Indocalamus tessellatus is but one of the many garden-worthy bamboos that, alas, are not tidy and timid clumpers. They are very appropriately called “runners” and would like nothing better than taking over the neighborhood. The first goal for any gardener who craves running bamboo, then, is to be sure that you’ll be able to control the ever-adventurous underground rhizomes.
Here are a couple of tactics for success:
- Bamboo can be “moated” by lawn grass that you mow, provided it’s at least ten feet wide. Twenty is even better. The tender new canes are cut off by the mower and don’t grow back: All of their growth potentials are at the very tip of the cane.
- Bamboo’s abhorrence of permanently wet soil means that boggy ground or open (fresh) water are themselves a natural barrier. All bamboos look elegant by open water, so pond- or stream-side planting is practical as well as gorgeous.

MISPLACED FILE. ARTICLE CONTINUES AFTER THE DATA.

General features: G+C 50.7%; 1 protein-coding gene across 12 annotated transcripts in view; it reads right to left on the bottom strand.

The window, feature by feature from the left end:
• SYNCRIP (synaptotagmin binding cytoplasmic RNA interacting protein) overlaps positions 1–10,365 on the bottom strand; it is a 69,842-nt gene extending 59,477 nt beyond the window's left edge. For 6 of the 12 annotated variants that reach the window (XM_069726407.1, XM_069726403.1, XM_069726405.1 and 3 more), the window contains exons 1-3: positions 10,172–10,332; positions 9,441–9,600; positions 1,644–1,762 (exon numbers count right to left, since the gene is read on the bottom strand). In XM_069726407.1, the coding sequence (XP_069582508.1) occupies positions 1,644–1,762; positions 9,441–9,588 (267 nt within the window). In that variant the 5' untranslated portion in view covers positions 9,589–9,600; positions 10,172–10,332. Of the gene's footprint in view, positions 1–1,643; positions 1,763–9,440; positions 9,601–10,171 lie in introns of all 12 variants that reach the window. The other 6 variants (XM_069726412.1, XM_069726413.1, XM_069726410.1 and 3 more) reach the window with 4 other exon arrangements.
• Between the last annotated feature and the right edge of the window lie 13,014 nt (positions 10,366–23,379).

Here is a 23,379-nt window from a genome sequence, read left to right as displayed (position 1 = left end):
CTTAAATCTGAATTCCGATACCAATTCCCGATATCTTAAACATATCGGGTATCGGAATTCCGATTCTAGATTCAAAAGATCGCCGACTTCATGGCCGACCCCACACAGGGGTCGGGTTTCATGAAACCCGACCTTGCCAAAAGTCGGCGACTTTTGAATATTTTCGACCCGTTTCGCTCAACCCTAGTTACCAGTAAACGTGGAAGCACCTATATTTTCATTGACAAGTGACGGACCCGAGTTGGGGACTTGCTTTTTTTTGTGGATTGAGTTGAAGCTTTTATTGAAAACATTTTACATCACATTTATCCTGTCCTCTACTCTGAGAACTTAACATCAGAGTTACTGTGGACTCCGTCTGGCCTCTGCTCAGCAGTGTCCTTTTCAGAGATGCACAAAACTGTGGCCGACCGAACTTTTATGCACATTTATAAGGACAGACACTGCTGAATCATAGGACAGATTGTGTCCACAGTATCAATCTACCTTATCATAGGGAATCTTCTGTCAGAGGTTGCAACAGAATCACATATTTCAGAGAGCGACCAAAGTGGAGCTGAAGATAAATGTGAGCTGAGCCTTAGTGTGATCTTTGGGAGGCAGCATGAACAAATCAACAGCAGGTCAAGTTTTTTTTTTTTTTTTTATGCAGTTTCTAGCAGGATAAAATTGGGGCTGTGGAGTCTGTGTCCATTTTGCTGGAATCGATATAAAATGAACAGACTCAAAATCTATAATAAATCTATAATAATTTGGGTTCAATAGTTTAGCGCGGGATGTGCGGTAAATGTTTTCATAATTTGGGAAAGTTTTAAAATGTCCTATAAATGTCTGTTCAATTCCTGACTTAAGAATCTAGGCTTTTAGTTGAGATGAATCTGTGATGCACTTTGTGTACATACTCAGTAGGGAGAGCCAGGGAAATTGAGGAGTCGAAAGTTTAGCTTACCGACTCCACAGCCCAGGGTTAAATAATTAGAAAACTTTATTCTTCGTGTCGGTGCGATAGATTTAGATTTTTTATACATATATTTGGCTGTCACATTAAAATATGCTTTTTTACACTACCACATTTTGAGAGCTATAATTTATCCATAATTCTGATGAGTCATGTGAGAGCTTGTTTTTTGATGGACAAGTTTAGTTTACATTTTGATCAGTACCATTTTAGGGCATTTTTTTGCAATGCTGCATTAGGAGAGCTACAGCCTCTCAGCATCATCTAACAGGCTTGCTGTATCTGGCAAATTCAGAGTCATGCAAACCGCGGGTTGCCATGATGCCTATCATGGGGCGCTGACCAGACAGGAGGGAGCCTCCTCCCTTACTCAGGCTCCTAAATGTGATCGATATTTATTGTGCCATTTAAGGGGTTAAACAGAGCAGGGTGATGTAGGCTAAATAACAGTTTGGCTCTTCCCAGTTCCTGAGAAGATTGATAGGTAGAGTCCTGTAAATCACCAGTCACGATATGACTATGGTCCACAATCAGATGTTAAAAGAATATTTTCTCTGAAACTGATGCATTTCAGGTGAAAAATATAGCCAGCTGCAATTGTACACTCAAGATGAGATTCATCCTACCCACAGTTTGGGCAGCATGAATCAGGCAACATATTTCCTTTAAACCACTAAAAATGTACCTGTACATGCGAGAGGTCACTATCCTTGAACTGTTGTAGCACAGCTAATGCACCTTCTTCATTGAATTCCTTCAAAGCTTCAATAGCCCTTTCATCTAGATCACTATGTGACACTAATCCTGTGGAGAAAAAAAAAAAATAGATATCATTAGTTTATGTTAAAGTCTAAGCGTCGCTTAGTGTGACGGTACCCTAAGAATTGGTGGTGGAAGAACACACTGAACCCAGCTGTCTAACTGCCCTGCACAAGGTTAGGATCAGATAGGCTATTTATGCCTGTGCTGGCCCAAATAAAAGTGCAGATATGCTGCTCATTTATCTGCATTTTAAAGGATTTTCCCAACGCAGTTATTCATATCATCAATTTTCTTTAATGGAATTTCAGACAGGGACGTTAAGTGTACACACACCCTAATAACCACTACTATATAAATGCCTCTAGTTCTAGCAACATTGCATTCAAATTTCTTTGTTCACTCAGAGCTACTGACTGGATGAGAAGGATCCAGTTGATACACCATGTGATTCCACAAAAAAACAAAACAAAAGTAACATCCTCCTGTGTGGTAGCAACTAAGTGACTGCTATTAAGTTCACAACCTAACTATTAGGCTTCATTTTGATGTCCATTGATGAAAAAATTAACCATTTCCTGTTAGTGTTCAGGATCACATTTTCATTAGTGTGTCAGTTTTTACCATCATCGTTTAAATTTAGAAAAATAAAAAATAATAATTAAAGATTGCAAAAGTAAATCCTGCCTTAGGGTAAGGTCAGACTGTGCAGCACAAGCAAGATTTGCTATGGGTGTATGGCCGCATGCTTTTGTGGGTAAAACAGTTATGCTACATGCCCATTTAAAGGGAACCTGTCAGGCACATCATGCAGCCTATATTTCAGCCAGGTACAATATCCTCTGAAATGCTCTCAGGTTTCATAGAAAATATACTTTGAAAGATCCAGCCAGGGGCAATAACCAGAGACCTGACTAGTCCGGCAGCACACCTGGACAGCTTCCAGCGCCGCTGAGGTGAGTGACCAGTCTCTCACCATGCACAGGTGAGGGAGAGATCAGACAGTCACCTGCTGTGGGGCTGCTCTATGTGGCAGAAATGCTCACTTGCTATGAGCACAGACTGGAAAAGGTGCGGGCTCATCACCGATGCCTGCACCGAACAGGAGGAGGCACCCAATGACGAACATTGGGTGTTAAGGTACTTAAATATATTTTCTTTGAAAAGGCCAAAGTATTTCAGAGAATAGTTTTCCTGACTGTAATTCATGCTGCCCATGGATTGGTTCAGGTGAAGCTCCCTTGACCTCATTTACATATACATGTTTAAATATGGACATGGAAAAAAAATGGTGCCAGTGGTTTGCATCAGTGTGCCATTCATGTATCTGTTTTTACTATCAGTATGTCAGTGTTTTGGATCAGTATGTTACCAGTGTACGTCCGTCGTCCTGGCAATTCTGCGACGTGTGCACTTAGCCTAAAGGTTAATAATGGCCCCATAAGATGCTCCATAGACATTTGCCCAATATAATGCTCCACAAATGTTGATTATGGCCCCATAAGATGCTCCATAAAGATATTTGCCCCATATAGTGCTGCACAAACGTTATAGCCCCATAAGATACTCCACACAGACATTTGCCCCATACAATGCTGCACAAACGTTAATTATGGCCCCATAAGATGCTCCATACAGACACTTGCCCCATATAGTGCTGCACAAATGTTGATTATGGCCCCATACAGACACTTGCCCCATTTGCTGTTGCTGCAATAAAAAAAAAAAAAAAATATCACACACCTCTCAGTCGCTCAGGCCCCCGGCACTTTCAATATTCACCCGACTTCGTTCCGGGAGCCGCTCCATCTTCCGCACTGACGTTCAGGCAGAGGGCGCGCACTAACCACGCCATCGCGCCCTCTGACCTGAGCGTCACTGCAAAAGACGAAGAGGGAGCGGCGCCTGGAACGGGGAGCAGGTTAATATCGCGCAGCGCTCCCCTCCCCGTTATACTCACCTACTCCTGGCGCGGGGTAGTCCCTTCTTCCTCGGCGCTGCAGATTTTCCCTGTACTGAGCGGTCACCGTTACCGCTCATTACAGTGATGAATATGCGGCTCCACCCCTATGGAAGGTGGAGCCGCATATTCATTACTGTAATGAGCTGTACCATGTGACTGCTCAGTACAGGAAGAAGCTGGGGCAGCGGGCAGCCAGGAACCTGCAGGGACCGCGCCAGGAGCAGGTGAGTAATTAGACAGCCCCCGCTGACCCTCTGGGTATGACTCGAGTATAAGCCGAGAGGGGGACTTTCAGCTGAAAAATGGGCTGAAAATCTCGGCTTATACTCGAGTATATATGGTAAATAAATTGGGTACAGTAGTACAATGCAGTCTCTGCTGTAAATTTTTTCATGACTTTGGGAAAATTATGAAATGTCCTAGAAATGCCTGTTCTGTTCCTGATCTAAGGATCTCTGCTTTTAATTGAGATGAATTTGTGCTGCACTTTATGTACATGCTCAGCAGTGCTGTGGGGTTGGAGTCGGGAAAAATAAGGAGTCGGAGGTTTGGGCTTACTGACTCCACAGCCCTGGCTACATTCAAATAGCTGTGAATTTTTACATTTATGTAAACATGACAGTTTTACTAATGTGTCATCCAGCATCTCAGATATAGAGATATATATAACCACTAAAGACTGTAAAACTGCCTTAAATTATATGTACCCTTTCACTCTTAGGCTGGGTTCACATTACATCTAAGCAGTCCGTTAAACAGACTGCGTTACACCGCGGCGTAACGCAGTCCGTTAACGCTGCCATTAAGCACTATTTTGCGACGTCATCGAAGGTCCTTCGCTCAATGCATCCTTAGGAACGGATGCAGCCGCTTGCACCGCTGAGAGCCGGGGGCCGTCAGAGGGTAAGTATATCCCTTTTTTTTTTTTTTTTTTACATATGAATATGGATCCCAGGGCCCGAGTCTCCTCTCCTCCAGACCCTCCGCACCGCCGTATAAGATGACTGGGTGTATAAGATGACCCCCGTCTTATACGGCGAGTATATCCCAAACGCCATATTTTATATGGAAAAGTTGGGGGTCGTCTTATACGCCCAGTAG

- To have running bamboo growing where you can use neither mow around it nor bound it with water—like, say, as a screen at your property line—means that you’d have to put in an underground barrier. This is a lot of work, and therefore expense—and often is unsuccessful, to boot. The best barrier is, of course, also the most expensive: A poured-concrete foundation wall. On the other hand, this means that bamboos can be beautiful as well as safely partnered with buildings with poured-concrete foundations. Alas, bamboo can eventually grow under and out the other side of a concrete pad of a terrace, let alone a standard-width concrete walkway. In the Deep South, bamboo can pierce right through asphalt.